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Cambridge researchers recognised at Cambridge International Conference on Mental Health
The Bedfordshire Center for Mental Health Research and the University of Cambridge (BCMHR-CU) hosted the 6th Cambridge International Conference on Mental Health on 20th-22nd September, attracting leading experts in the fields of psychiatry, philosophy and neuroscience. The biennial conference featured a variety of symposia, which discussed major advancements in the research and treatment of psychiatric conditions, as well as presentations by MD and PhD trainees from across Europe, New Zealand and India.
Professor Christos Pantelis of the University of Melbourne presented the prizes to Dr Muzaffer Kaser, NIHR Clinical Lecturer in General Adult Psychiatry at the Department of Psychiatry, and Anna McKeever, a fourth-year medical student at Cambridge. The conference organisers, Drs Mark Agius and Rashid Zaman, noted the stiff competition amongst trainees when congratulating Kaser and McKeever for their achievements.
Dr Kaser received the Best Trainee Presentation Prize for his novel work on the use of modafinil to address cognitive dysfunction in patients with remitted depression. While many patients with depression will benefit from existing treatments, difficulties related to concentration, memory and attention often persist into recovery. Keen to address this important clinical gap, Kaser led a randomised, double-blind, placebo-controlled study to examine the impact of modafinil on cognitive processes in patients with remitted depression. Results showed improvements in episodic and working memory following modafinil administration, suggesting that the drug may aid patients who suffer with unrelenting cognitive problems.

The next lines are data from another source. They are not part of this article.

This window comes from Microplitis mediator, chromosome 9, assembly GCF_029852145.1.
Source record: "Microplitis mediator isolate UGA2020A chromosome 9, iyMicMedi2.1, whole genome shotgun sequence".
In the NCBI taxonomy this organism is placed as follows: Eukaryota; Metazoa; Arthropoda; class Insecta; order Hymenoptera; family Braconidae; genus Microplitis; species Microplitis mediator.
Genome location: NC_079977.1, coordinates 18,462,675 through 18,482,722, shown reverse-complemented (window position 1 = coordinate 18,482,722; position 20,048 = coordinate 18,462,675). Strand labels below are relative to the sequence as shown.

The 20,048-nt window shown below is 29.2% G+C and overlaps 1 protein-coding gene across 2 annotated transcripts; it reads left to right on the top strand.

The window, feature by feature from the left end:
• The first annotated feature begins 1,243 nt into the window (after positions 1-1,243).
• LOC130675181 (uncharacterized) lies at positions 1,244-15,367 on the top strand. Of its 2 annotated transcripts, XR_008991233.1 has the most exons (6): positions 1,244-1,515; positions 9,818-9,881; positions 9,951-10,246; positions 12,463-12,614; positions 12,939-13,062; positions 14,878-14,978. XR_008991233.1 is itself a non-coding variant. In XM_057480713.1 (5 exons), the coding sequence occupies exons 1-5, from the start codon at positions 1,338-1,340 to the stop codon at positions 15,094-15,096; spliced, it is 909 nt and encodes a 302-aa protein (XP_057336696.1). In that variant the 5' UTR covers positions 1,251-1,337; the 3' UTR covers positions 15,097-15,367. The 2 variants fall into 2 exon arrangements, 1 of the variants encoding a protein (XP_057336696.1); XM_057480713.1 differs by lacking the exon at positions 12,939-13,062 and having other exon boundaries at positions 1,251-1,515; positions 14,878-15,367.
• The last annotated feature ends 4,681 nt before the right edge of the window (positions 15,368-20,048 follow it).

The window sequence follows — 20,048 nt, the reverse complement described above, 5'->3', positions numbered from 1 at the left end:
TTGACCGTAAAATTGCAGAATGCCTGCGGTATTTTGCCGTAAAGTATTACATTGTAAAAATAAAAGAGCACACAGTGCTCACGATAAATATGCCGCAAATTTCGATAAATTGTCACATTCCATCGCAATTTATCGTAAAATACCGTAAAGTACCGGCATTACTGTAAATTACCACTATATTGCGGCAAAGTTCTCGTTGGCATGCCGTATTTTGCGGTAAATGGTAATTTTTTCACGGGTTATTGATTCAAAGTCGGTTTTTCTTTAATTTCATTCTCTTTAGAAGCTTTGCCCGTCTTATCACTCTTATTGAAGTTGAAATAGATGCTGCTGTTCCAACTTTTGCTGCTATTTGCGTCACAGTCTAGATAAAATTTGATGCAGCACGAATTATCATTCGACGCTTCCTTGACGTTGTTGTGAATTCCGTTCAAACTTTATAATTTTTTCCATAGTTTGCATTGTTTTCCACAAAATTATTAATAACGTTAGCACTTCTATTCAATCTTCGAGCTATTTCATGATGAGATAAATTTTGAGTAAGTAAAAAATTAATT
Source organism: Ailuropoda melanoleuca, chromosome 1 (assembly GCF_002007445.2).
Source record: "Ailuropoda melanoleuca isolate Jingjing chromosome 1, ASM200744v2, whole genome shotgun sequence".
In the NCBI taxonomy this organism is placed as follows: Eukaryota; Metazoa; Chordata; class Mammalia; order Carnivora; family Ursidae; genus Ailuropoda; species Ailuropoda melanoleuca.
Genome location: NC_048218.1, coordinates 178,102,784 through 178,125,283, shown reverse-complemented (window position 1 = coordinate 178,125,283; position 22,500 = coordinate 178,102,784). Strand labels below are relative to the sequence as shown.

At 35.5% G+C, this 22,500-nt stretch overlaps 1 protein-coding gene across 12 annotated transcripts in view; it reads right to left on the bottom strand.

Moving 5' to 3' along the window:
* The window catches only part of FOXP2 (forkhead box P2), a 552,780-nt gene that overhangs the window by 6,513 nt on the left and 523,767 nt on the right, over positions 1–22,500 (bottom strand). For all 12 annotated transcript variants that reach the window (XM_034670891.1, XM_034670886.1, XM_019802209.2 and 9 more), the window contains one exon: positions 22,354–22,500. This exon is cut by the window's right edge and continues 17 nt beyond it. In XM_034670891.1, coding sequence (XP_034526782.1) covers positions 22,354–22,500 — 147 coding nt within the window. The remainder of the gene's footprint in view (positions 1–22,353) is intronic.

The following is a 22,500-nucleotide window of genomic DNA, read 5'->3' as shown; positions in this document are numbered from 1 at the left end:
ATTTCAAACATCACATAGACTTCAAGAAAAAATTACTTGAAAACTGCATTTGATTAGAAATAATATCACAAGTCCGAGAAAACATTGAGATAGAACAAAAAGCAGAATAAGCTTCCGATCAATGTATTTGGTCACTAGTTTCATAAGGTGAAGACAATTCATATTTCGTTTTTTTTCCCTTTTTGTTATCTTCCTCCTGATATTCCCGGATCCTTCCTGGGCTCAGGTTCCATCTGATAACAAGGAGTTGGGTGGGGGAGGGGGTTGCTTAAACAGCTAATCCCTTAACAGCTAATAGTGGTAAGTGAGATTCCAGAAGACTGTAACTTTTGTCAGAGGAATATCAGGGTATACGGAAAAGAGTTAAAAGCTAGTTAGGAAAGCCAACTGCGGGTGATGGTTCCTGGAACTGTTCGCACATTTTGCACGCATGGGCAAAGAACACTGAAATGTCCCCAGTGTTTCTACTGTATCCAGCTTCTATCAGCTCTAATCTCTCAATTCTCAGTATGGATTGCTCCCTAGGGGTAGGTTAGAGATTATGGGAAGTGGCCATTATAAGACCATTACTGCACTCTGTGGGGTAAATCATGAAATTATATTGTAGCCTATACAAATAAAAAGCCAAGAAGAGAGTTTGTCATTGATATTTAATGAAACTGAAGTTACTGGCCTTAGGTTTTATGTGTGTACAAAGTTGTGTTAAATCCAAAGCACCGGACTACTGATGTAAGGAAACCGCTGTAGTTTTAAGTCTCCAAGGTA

Anna McKeever was also recognised for her work on dementia, which she completed under the supervision of Dr Li Su, an Alzheimer’s Research UK (ARUK) Senior Research Fellow in the Department of Psychiatry. Working in collaboration with the PREVENT Dementia team, McKeever sought to identify biomarkers of dementia risk in a sample of middle-aged adults. Her study aligned with the aims of the PREVENT Dementia project, which she said, “aims to identify the earliest signs of Alzheimer’s disease in asymptomatic adults, with the hope of facilitating earlier intervention and prevention in patients at high risk of developing dementia.” Specifically, McKeever investigated associations between functional and structural magnetic resonance imaging (MRI) data, cognitive performance and individual dementia risk. By examining multiple indices of dementia risk, she extended efforts to identify potential biomarkers of dementia (e.g., Alzheimer’s disease) well before the first symptoms appear.
In a statement to the News Team, Agius expressed his excitement about McKeever’s work, “the subject matter is of great significance in the development of treatments for Alzheimer’s disease, which is a growing challenge to mental health in elderly people.“
Zaman added, “We are very proud of the success of the conference (confirmed by large positive feedback). We believe this biennial conference not only brings some the world experts together in beautiful Cambridge but gives an opportunity to the psychiatry trainees, PhD students and medical students to present their work. We also believe this academic opportunity encourages medical students to consider psychiatry as future career.”
Congratulations to both Dr Kaser and Anna on their accomplishments!
Written by Maggie Westwater
Posted on 18/10/2017
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